As a participant in Specialty Publishing Media’s Living Lab, PowerShades is proud to help spread the word about sustainability, eco-consciousness, and the preservation of resources.
Our contribution to the project consists of motorized shades for the windows in this unique home. These shades are not only smart, as they can be controlled by any home automation system or the included remote, they were also developed around PoE (Power over Ethernet) technology. These shades require only five watts of power delivered through a standard CAT 5 or CAT 6 cable.
Of course, the main energy savings is found in the regular use of the product; in fact, motorized shades can reduce total energy consumption by up to 30%.PowerShades makes the process simple for homeowners, as they don’t have to try and remember to raise and lower the shades; those tasks are programmed into the customized schedule created by the homeowner, which results in effortless, passive savings. An east-facing window, for example, can be programmed in the winter to rise when the sun does, bringing as much sunlight as possible into the house and lowering heating costs. It’s good for the earth and for the consumer’s pocketbook.
While we love touting the benefits of our motorized shades, we’d like to take a moment to recognize Specialty Publishing Media for producing the Living Lab project. There are a number of similar projects around the country and around the world, all with the intention of showcasing how sustainable living can be achieved, both practically and cost-efficiently. And while all the projects are admirable and were conceived to highlight the benefits of sustainability and resource-saving, few are as comprehensive, organized, and well thought-out as this one. And for that, Peggy Smedley, David Smedley, Jennifer Smedley, and Laura Black deserve high praise.
But there is an even bigger message that needs to be delivered here. These types of experimental, sustainable-living ventures are being created not just to illustrate how we can be more “cooperative” with our planet; they are a warning sign that the way we are living now is simply not going to be possible in the relatively near future—a future in which our world needs to be nurtured to mitigate the wrongs we have committed against it for too many years.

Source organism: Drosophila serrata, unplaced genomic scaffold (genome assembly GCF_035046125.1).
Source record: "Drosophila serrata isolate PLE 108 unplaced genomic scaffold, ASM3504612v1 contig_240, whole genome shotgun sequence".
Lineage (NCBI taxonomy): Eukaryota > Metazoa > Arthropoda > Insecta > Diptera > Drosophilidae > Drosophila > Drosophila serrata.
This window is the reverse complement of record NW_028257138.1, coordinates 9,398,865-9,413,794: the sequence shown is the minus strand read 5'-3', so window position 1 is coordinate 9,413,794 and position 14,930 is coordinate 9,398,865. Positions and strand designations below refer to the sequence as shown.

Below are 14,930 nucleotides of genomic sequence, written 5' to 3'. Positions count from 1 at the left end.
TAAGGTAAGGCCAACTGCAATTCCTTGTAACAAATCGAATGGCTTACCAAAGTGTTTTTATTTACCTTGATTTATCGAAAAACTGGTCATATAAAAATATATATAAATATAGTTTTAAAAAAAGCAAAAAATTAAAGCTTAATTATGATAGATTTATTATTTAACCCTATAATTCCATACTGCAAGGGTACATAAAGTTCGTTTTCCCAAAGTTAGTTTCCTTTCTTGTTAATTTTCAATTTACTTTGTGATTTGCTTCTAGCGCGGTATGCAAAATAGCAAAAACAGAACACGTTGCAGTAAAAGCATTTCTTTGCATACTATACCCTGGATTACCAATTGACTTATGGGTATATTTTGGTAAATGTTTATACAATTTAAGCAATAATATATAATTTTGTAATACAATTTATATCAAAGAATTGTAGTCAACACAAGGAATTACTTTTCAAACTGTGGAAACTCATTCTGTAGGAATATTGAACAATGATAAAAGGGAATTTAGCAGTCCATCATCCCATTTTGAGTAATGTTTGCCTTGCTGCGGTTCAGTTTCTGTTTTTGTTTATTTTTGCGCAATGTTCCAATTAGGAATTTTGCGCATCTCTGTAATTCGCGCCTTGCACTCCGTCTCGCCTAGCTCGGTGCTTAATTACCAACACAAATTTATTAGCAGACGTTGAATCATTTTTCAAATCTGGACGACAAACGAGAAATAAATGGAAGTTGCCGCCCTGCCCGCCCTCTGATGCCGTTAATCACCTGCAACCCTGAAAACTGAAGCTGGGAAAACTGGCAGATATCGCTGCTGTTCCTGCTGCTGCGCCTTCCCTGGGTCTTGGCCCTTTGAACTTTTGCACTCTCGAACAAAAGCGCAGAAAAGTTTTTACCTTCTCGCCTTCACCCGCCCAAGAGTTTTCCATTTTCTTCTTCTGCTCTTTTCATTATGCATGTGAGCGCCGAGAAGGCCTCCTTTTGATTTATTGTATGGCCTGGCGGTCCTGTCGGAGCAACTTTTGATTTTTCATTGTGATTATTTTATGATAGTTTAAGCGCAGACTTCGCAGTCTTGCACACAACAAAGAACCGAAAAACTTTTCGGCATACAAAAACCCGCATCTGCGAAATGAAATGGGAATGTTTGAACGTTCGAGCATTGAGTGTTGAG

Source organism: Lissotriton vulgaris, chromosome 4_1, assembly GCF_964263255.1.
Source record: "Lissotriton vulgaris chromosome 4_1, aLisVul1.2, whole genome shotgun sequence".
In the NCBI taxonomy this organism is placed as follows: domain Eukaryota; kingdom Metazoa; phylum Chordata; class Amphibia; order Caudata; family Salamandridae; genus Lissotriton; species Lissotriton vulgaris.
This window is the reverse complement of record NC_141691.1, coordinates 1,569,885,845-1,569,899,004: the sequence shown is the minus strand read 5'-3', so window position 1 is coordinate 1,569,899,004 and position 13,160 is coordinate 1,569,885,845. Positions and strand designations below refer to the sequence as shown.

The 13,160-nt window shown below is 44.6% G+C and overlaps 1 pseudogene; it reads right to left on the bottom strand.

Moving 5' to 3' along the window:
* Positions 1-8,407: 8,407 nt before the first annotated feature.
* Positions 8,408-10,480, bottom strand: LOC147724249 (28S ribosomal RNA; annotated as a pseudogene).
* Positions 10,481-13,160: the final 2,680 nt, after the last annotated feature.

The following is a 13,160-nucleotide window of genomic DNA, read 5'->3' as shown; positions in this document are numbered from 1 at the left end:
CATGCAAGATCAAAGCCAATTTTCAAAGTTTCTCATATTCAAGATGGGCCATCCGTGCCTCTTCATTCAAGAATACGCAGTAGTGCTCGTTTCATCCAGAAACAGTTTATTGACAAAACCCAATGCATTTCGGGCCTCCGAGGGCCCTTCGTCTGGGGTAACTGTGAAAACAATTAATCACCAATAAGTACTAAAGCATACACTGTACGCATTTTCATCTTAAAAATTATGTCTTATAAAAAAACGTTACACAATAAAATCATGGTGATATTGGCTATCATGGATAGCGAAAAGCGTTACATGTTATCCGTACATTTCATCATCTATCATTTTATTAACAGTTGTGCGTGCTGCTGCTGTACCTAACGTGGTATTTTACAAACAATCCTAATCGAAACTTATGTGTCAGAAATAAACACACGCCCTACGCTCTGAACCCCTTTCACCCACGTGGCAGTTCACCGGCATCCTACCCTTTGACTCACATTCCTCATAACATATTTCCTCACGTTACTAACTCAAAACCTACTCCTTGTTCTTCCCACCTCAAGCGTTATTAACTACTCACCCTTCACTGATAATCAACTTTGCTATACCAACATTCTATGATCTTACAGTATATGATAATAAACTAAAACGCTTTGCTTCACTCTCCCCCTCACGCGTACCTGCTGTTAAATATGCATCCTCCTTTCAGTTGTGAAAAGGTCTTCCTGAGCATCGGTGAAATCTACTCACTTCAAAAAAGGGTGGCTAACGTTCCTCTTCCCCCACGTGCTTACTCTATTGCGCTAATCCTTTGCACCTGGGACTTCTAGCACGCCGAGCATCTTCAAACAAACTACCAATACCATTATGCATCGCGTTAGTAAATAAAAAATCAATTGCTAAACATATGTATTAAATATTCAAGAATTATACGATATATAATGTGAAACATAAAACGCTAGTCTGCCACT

The World Wildlife Fund is an independent conservation organization. On its website is a section entitled, “Why We Promote Sustainable Living.” The first paragraph encapsulates why sustainable living is no longer just a lifestyle for the so-called “tree-huggers,” but a manner of existence we must all embrace—for the planet’s survival:
“Our planet can only produce a finite number of resources…and can only withstand a certain degree of greenhouse gas emissions in order to stay healthy. We only have one Earth and are utterly dependent on it for our survival and well-being.”
In the second paragraph is a tidbit that is even more alarming: “The biggest driver of environmental degradation is the fact that we’re consuming resources at an unsustainable rate…[in fact], much of the planet’s economic growth has been achieved as a result of over-exploiting resources, such as fossil fuels.”
Our stance is sustainable living showcases like the Living Lab need to be viewed, quite literally, through the lens of global preservation. There can be a tendency to look at these ventures and marvel at the technology, admire the architecture, and examine the use of new and different materials while losing perspective on what has necessitated these types of projects: the fact that we are decimating the earth in so many ways.
There’s nothing wrong with someone viewing the Living Lab and deciding that they would love to have a home just like it, based solely on the aesthetic appeal. But let’s remember that endeavors like the Living Lab are being undertaken for far more than aesthetics; they’re being created as a blueprint for our ultimate survival.
About the Author
Ryan Chacon is president of PowerShades, one of the leading manufacturers of manual and motorized shades.